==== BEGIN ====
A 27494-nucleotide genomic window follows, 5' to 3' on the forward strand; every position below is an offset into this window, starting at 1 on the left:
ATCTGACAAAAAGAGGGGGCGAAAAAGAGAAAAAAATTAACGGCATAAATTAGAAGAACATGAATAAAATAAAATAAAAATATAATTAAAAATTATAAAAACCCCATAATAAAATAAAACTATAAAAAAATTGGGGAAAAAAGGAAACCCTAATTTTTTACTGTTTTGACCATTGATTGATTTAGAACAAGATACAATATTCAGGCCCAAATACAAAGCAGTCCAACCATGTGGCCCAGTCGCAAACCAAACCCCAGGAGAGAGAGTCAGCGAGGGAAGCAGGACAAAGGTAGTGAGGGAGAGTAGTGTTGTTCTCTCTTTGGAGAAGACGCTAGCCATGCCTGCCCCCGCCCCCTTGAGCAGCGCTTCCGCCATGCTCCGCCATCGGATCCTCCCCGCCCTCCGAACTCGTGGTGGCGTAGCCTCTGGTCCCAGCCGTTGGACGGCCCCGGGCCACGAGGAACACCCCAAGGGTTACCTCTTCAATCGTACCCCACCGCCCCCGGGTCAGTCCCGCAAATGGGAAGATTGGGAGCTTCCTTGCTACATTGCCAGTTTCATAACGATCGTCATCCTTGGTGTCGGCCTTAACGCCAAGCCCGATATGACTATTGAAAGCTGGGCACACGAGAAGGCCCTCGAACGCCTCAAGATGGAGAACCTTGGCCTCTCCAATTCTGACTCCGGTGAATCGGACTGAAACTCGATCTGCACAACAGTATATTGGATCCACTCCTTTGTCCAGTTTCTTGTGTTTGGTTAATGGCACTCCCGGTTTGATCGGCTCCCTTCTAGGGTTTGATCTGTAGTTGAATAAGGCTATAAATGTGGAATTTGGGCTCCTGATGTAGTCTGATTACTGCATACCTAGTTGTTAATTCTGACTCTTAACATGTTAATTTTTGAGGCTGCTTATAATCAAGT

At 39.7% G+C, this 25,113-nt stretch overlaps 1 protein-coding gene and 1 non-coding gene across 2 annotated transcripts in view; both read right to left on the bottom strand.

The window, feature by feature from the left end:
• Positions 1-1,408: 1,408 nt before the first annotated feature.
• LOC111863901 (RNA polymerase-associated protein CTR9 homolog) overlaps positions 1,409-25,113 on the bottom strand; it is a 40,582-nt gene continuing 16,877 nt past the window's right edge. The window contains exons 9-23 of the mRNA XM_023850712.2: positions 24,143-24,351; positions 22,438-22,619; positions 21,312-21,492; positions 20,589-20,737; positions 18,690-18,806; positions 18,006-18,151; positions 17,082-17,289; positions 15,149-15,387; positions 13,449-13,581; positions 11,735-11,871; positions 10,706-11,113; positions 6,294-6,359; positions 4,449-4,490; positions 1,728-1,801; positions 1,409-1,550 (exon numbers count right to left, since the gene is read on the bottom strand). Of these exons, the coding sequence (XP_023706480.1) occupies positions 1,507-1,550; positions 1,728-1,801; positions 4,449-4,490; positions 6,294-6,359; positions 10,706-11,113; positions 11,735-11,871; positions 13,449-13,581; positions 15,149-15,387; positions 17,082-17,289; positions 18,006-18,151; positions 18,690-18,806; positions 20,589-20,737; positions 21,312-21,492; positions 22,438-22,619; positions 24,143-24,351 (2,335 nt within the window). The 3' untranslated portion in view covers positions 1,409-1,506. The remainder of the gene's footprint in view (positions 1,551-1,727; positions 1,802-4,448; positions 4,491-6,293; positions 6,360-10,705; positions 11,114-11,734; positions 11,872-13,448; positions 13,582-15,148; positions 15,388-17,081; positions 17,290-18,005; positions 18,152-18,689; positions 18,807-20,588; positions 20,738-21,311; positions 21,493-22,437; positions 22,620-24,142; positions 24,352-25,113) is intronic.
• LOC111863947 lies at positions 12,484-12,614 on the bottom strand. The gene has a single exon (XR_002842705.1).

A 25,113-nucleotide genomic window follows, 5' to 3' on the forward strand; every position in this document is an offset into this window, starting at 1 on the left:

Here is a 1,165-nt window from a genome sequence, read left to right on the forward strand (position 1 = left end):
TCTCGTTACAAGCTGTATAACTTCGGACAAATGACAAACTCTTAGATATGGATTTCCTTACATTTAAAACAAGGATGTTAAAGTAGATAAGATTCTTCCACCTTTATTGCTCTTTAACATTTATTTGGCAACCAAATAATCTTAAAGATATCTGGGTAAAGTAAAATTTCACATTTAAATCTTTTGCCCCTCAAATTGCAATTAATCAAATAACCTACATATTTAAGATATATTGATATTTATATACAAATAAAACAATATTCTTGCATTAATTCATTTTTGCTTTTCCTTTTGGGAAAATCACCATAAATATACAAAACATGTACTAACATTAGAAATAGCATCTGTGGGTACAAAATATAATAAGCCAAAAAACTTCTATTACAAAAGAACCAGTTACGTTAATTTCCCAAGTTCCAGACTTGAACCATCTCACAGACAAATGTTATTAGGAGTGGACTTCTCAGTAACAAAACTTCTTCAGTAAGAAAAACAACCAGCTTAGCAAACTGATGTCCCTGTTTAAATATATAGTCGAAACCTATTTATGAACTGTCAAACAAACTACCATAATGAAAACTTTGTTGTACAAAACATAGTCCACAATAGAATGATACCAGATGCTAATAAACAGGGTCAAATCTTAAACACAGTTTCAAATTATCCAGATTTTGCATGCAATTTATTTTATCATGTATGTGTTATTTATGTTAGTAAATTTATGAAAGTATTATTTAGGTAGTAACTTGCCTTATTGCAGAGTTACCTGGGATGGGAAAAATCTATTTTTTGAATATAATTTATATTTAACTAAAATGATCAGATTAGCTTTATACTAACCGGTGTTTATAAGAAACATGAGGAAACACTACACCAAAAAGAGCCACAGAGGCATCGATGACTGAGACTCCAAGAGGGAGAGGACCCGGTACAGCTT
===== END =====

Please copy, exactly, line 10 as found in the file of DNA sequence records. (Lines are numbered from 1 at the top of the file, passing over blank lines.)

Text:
TCTCGTTACAAGCTGTATAACTTCGGACAAATGACAAACTCTTAGATATGGATTTCCTTACATTTAAAACAAGGATGTTAAAGTAGATAAGATTCTTCCACCTTTATTGCTCTTTAACATTTATTTGGCAACCAAATAATCTTAAAGATATCTGGGTAAAGTAAAATTTCACATTTAAATCTTTTGCCCCTCAAATTGCAATTAATCAAATAACCTACATATTTAAGATATATTGATATTTATATACAAATAAAACAATATTCTTGCATTAATTCATTTTTGCTTTTCCTTTTGGGAAAATCACCATAAATATACAAAACATGTACTAACATTAGAAATAGCATCTGTGGGTACAAAATATAATAAGCCAAAAAACTTCTATTACAAAAGAACCAGTTACGTTAATTTCCCAAGTTCCAGACTTGAACCATCTCACAGACAAATGTTATTAGGAGTGGACTTCTCAGTAACAAAACTTCTTCAGTAAGAAAAACAACCAGCTTAGCAAACTGATGTCCCTGTTTAAATATATAGTCGAAACCTATTTATGAACTGTCAAACAAACTACCATAATGAAAACTTTGTTGTACAAAACATAGTCCACAATAGAATGATACCAGATGCTAATAAACAGGGTCAAATCTTAAACACAGTTTCAAATTATCCAGATTTTGCATGCAATTTATTTTATCATGTATGTGTTATTTATGTTAGTAAATTTATGAAAGTATTATTTAGGTAGTAACTTGCCTTATTGCAGAGTTACCTGGGATGGGAAAAATCTATTTTTTGAATATAATTTATATTTAACTAAAATGATCAGATTAGCTTTATACTAACCGGTGTTTATAAGAAACATGAGGAAACACTACACCAAAAAGAGCCACAGAGGCATCGATGACTGAGACTCCAAGAGGGAGAGGACCCGGTACAGCTT